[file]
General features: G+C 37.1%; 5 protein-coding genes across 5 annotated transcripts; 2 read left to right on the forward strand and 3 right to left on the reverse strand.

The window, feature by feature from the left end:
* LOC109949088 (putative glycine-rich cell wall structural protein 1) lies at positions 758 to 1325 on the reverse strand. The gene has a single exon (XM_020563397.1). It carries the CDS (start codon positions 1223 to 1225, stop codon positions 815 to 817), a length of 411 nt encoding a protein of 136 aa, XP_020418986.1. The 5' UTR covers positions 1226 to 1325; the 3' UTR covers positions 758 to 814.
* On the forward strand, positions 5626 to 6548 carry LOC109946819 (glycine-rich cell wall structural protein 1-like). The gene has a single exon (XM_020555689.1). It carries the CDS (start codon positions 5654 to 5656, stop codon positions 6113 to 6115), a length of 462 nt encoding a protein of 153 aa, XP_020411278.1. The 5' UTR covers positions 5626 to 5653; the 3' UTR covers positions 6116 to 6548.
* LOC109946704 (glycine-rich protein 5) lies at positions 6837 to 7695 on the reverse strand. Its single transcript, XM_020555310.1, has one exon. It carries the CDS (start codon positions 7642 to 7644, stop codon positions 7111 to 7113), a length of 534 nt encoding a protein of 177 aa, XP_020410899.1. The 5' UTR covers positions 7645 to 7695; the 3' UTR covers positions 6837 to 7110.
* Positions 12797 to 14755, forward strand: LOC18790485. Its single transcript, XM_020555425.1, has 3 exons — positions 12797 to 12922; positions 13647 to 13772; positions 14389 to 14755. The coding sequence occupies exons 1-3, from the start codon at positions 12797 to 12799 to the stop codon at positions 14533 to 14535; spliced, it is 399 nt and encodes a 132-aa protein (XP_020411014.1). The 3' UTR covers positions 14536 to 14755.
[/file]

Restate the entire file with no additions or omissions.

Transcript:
General features: G+C 37.1%; 5 protein-coding genes across 5 annotated transcripts; 2 read left to right on the forward strand and 3 right to left on the reverse strand.

The window, feature by feature from the left end:
* LOC109949088 (putative glycine-rich cell wall structural protein 1) lies at positions 758 to 1325 on the reverse strand. The gene has a single exon (XM_020563397.1). It carries the CDS (start codon positions 1223 to 1225, stop codon positions 815 to 817), a length of 411 nt encoding a protein of 136 aa, XP_020418986.1. The 5' UTR covers positions 1226 to 1325; the 3' UTR covers positions 758 to 814.
* On the forward strand, positions 5626 to 6548 carry LOC109946819 (glycine-rich cell wall structural protein 1-like). The gene has a single exon (XM_020555689.1). It carries the CDS (start codon positions 5654 to 5656, stop codon positions 6113 to 6115), a length of 462 nt encoding a protein of 153 aa, XP_020411278.1. The 5' UTR covers positions 5626 to 5653; the 3' UTR covers positions 6116 to 6548.
* LOC109946704 (glycine-rich protein 5) lies at positions 6837 to 7695 on the reverse strand. Its single transcript, XM_020555310.1, has one exon. It carries the CDS (start codon positions 7642 to 7644, stop codon positions 7111 to 7113), a length of 534 nt encoding a protein of 177 aa, XP_020410899.1. The 5' UTR covers positions 7645 to 7695; the 3' UTR covers positions 6837 to 7110.
* Positions 12797 to 14755, forward strand: LOC18790485. Its single transcript, XM_020555425.1, has 3 exons — positions 12797 to 12922; positions 13647 to 13772; positions 14389 to 14755. The coding sequence occupies exons 1-3, from the start codon at positions 12797 to 12799 to the stop codon at positions 14533 to 14535; spliced, it is 399 nt and encodes a 132-aa protein (XP_020411014.1). The 3' UTR covers positions 14536 to 14755.